APEC: What happens in Hawaii does not stay in Hawaii - Hawaii News Now - KGMB and KHNL

APEC: What happens in Hawaii does not stay in Hawaii

Foreign journalists have been coming to Hawaii ahead of November's APEC summit. Foreign journalists have been coming to Hawaii ahead of November's APEC summit.
Kibong Kim Kibong Kim
A hospital bed that detects patients' heart rate and respiration A hospital bed that detects patients' heart rate and respiration
Patrick Sullivan Patrick Sullivan

By Teri Okita – bio | email

HONOLULU (HawaiiNewsNow) - Foreign journalists have been coming to Hawaii ahead of November's APEC summit.

They're interested in our best and brightest ideas for renewable energy, health, science and technology. We talked to some reporters from South Korea today - to get their thoughts on how Hawaii's innovations can be used overseas.

Kibong Kim reports for YTN TV, South Korea's 24 hour newschannel. He and a handful of other Korean journalists are spending four days in Hawaii. What they absorb here will be read and watched by millions of people - thousands of miles away.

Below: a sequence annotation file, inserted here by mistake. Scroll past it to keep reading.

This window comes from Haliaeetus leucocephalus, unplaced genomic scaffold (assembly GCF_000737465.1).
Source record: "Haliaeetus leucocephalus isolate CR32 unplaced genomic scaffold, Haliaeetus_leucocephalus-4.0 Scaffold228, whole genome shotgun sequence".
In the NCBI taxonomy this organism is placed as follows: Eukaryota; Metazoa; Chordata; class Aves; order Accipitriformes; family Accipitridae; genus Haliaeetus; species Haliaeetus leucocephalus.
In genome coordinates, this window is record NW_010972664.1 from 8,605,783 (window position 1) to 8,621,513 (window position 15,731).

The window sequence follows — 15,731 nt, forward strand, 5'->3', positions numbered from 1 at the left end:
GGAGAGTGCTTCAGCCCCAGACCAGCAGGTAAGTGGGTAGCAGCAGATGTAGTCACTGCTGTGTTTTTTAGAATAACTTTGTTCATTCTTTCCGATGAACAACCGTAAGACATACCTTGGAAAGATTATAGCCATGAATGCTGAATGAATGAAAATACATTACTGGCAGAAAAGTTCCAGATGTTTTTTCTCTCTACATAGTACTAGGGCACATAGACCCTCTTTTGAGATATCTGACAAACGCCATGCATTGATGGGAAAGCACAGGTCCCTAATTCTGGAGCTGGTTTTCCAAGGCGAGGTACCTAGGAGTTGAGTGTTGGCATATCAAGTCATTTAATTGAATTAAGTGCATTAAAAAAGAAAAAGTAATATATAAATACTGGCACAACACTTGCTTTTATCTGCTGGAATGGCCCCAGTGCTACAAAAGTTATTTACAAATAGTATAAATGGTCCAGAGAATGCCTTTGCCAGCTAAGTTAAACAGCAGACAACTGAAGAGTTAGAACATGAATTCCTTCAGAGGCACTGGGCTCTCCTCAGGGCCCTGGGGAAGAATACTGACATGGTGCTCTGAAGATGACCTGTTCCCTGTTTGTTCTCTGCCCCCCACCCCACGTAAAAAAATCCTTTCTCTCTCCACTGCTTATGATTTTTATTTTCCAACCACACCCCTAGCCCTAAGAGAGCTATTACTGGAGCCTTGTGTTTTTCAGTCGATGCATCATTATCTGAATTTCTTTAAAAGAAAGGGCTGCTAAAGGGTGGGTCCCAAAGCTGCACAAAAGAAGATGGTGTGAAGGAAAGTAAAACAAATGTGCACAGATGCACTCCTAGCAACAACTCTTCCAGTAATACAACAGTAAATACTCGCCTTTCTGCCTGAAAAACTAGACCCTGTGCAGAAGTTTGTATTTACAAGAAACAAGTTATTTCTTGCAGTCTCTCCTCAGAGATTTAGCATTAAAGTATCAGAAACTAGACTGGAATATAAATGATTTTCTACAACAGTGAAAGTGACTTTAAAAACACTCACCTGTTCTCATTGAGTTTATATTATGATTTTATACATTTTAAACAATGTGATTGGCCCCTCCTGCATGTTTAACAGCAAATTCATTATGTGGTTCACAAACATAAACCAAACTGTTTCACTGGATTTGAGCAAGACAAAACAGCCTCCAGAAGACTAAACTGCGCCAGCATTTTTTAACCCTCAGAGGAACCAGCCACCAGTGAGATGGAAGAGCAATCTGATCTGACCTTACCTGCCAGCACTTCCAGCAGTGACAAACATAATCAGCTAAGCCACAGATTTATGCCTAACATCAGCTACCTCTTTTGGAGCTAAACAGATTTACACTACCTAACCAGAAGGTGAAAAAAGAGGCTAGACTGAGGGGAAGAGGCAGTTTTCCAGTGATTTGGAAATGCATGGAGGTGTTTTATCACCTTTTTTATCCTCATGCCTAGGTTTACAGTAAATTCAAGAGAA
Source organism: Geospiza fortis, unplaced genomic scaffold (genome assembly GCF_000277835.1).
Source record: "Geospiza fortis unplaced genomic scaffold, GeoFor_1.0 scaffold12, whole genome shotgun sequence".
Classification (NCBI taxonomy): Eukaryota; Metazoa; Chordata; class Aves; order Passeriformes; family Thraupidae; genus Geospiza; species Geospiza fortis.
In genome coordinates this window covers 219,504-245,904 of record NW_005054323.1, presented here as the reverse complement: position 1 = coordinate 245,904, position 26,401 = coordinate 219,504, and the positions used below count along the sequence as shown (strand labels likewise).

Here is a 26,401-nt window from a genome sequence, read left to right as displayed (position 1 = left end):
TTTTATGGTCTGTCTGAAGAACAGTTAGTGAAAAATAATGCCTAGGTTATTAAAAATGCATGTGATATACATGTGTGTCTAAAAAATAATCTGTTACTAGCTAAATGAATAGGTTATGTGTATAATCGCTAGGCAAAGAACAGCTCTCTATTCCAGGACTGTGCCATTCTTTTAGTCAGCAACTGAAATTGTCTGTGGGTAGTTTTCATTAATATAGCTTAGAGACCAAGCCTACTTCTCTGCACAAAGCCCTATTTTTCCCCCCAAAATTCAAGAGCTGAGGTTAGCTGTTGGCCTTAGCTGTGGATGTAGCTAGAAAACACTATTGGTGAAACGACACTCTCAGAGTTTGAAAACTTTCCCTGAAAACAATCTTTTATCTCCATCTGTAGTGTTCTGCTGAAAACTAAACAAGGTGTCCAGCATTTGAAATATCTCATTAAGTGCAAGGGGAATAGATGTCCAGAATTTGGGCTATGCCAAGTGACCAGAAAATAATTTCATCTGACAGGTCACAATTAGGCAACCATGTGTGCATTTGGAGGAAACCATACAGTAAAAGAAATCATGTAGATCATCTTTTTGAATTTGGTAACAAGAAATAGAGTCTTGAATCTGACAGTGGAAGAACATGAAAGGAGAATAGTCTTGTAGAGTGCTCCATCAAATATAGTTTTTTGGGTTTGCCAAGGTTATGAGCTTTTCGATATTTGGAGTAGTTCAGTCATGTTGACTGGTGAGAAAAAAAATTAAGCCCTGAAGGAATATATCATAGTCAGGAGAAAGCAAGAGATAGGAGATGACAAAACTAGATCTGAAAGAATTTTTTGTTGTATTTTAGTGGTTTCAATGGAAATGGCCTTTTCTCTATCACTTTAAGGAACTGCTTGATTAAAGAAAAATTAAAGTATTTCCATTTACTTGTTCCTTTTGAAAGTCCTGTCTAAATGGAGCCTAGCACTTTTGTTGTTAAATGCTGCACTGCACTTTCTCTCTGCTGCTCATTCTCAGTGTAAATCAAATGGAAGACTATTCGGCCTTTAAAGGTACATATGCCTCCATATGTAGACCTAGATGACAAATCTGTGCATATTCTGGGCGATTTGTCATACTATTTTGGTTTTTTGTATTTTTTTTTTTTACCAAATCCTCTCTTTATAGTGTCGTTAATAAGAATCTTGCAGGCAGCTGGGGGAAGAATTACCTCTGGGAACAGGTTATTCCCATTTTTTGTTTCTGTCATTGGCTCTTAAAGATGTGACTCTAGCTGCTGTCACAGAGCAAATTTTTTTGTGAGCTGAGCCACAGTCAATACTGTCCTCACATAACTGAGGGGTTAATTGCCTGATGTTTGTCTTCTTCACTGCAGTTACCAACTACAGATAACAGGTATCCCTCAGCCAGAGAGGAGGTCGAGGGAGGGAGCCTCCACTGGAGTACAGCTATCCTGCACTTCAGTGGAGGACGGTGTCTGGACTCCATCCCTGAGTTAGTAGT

They're learning about new inventions created right here in the islands, like a hospital bed that detects patients' heart rate and respiration - without them being hooked up to sensors.

"For your own safety, please return to your bed," says the voice box located next to the bed.

The founder of Ocean-it - a Honolulu-based engineering, science, and technology company - says they want to spread the message that Hawaii is a great place for Asian-Pacific economies to do business.

"APEC is the beginning of the journey, but it's not the end of the journey," explains Ocean-it's Patrick Sullivan. "And, the beginning of the journey's about developing relations and how they see Hawaii and how we can address the things that they need."

Reporter Kim says he used to think of our islands as just a travel destination, but after learning about everything from cancer research to astronomy to bio-fuels, he'll be reporting on a array of subjects when he returns to Korea.

"The renewable energy, the clean energy, is a topic that is of concern on the international level and then, coming here and seeing how that's being done in Hawaii and Hawaii leading the way, that's very impressive," says Kim.

While many are focusing on the emerging China market, South Korea remains a viable, strong business partner here because of its advanced manufacturing and democratic structure.

21 member countries or "economies", as they're called, belong to APEC, the Asia-Pacific Economic Cooperation. Organizers expect about 20 thousand dignitaries and diplomats – and their entourages - to be here the second week of November.

 

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